I think, unfortunately, people have the notion or the idea that ALS is untreatable, and so there's no rush to get people to the clinic, and not much is going on. We have to educate that A) for good care you need to get people to the clinic. We have drugs that slow the disease down. And starting them later rather than earlier isn't as good. That if something slows the disease down, the sooner you start it the better. We have to educate them on when to think ALS. The ALS Association has done a very good job with their thinkALS™ tool, but that actually has to get out to those community physicians so they understand it. So at least locally here in Philadelphia, I want to get that message out to folks through educational programs.
And then the promise of new drugs and educate them on why they should encourage folks to join trials. It doesn't keep you from getting the best care possible and the drugs that are available but will help us get to the next level in treatment. And then we have to go out to the community, and I've already started to go out to community fairs, health fairs, and educate people about these diseases, and about ALS, and about the importance of “this can touch you.” The first thing I say is, "It's fine. You can ignore me and think it'll never happen to me." But each of us has a one in 400 chance of getting ALS.
Number two, when we think of it, why go to a specialized clinic, and why join in research, and in a way that the community can absorb and understand. I have to talk their language. We're doing that. We're also doing some events that are designed to raise awareness about ALS and even neurodegenerative disease. We're doing a concert, it's a Latin concert that's all in Spanish. It'll be all compositions by Latin composers celebrating the Latin heritage. And at the same time we'll be talking about ALS and neurodegenerative disease, and we're going to be giving out materials that are in both Spanish and English.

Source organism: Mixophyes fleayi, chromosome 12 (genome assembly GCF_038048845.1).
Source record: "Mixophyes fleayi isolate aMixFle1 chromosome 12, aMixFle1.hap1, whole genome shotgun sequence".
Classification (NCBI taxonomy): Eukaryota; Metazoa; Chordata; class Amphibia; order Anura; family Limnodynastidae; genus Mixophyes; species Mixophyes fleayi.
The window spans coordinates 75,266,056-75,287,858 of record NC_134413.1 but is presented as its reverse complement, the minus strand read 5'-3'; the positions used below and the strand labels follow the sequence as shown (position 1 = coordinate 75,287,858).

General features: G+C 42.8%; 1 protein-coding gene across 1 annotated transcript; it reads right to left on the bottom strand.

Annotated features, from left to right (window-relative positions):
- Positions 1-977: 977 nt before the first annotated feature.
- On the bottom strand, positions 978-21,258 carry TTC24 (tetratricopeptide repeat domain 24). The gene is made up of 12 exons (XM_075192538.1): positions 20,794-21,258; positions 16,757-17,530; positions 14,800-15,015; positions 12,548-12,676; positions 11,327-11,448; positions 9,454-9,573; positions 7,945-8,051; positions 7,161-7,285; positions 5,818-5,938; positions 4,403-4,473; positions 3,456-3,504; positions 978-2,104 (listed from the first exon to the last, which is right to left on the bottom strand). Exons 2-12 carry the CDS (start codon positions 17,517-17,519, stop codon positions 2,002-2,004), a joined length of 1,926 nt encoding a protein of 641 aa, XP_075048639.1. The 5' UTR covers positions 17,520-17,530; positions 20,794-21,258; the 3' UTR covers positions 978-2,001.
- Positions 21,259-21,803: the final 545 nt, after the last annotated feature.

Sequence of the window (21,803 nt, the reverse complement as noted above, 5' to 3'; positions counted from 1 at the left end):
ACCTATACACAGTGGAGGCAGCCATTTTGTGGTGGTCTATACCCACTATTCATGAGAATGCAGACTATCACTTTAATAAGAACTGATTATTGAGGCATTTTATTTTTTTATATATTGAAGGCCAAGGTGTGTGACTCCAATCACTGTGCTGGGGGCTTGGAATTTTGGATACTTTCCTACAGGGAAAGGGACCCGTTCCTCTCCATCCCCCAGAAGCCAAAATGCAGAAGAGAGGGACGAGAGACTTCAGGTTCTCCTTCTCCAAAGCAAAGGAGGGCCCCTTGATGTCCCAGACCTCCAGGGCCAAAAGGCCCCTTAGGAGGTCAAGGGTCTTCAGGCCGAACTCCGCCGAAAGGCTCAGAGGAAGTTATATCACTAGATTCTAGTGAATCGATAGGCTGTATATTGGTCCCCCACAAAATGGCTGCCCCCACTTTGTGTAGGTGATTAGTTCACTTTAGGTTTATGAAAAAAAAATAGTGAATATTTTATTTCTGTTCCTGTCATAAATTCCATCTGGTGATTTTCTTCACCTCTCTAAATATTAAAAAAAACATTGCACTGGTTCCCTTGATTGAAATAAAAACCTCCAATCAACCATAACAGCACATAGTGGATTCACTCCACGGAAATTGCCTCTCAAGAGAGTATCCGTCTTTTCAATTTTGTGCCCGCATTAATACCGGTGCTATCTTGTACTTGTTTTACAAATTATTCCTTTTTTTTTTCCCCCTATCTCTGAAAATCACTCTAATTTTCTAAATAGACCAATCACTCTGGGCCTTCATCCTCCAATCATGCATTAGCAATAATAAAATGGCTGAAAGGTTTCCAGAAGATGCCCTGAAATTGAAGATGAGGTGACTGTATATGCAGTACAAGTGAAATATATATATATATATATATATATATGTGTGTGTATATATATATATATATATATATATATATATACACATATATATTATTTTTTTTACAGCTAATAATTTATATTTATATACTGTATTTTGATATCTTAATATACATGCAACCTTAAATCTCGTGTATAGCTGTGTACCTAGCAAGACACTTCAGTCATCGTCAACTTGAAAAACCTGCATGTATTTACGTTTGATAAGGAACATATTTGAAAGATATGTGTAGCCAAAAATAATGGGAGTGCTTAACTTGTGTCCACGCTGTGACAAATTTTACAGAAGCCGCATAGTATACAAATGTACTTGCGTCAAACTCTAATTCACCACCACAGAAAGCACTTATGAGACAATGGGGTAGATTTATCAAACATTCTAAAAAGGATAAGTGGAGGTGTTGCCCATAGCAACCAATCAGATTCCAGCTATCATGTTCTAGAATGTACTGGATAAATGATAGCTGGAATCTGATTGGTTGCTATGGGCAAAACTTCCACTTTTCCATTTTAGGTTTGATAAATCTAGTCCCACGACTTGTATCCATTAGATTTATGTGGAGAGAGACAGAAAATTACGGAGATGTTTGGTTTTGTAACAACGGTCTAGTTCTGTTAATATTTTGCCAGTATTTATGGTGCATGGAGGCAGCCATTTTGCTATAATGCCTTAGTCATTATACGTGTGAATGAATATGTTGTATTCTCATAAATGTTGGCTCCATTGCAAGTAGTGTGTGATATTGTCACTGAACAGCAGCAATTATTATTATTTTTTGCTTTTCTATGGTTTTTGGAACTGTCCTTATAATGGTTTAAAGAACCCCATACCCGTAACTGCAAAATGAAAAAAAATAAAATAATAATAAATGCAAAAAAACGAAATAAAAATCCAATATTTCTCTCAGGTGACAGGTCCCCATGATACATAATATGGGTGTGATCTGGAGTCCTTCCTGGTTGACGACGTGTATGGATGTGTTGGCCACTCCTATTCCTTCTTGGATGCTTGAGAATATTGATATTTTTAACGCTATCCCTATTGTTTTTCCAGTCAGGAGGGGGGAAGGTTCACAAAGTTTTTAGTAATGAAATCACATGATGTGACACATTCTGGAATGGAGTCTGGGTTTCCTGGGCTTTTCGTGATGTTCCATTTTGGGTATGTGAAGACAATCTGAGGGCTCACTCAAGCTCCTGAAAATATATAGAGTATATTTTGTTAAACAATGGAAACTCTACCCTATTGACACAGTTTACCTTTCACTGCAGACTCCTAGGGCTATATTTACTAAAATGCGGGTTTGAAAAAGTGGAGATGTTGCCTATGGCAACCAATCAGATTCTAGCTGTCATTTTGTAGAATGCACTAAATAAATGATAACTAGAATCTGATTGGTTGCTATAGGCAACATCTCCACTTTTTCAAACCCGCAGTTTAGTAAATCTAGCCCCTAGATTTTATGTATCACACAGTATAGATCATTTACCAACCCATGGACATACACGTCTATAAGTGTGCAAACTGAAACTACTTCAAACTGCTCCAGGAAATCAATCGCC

We're going to be talking on the radio. There are ways to get out in the community, churches and community organizations, so we've started to reach out and make connections. We're teaching folks who take care of patients in the community. We're going to some of the community health organizations, and we're going to be hiring bilingual people in the clinic, including a concierge who will talk to folks, and find out “what are your barriers, and how can we address them to get you here to be taken care of and to join in our trial?”